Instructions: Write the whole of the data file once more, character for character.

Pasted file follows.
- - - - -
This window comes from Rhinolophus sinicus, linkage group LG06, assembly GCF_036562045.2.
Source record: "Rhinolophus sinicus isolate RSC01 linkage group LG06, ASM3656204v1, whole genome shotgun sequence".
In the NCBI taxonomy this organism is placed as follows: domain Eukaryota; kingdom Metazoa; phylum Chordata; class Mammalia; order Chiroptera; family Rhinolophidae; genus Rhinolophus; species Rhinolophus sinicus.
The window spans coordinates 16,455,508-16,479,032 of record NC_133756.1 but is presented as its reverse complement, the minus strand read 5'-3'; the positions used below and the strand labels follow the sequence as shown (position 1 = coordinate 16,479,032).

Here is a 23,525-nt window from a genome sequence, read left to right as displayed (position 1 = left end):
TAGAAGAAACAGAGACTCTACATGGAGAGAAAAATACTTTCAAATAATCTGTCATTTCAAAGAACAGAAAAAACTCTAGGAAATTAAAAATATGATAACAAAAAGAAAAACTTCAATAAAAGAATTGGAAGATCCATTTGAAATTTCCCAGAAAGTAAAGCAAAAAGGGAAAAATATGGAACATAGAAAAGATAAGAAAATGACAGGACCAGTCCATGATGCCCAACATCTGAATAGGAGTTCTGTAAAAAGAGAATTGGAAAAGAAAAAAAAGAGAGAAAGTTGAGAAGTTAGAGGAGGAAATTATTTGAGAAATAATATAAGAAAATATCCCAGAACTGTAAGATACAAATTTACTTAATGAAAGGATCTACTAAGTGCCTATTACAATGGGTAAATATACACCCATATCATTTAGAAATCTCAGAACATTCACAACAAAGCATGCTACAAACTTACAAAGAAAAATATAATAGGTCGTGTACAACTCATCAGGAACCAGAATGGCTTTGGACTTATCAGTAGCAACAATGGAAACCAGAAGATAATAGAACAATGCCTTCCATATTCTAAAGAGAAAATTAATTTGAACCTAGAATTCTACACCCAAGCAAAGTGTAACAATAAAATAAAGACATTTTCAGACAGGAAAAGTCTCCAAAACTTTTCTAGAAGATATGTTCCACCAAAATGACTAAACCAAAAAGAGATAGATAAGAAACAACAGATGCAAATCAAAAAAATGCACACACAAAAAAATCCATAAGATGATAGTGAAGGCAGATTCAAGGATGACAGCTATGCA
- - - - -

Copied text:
This window comes from Rhinolophus sinicus, linkage group LG06, assembly GCF_036562045.2.
Source record: "Rhinolophus sinicus isolate RSC01 linkage group LG06, ASM3656204v1, whole genome shotgun sequence".
In the NCBI taxonomy this organism is placed as follows: domain Eukaryota; kingdom Metazoa; phylum Chordata; class Mammalia; order Chiroptera; family Rhinolophidae; genus Rhinolophus; species Rhinolophus sinicus.
The window spans coordinates 16,455,508-16,479,032 of record NC_133756.1 but is presented as its reverse complement, the minus strand read 5'-3'; the positions used below and the strand labels follow the sequence as shown (position 1 = coordinate 16,479,032).

Here is a 23,525-nt window from a genome sequence, read left to right as displayed (position 1 = left end):
TAGAAGAAACAGAGACTCTACATGGAGAGAAAAATACTTTCAAATAATCTGTCATTTCAAAGAACAGAAAAAACTCTAGGAAATTAAAAATATGATAACAAAAAGAAAAACTTCAATAAAAGAATTGGAAGATCCATTTGAAATTTCCCAGAAAGTAAAGCAAAAAGGGAAAAATATGGAACATAGAAAAGATAAGAAAATGACAGGACCAGTCCATGATGCCCAACATCTGAATAGGAGTTCTGTAAAAAGAGAATTGGAAAAGAAAAAAAAGAGAGAAAGTTGAGAAGTTAGAGGAGGAAATTATTTGAGAAATAATATAAGAAAATATCCCAGAACTGTAAGATACAAATTTACTTAATGAAAGGATCTACTAAGTGCCTATTACAATGGGTAAATATACACCCATATCATTTAGAAATCTCAGAACATTCACAACAAAGCATGCTACAAACTTACAAAGAAAAATATAATAGGTCGTGTACAACTCATCAGGAACCAGAATGGCTTTGGACTTATCAGTAGCAACAATGGAAACCAGAAGATAATAGAACAATGCCTTCCATATTCTAAAGAGAAAATTAATTTGAACCTAGAATTCTACACCCAAGCAAAGTGTAACAATAAAATAAAGACATTTTCAGACAGGAAAAGTCTCCAAAACTTTTCTAGAAGATATGTTCCACCAAAATGACTAAACCAAAAAGAGATAGATAAGAAACAACAGATGCAAATCAAAAAAATGCACACACAAAAAAATCCATAAGATGATAGTGAAGGCAGATTCAAGGATGACAGCTATGCA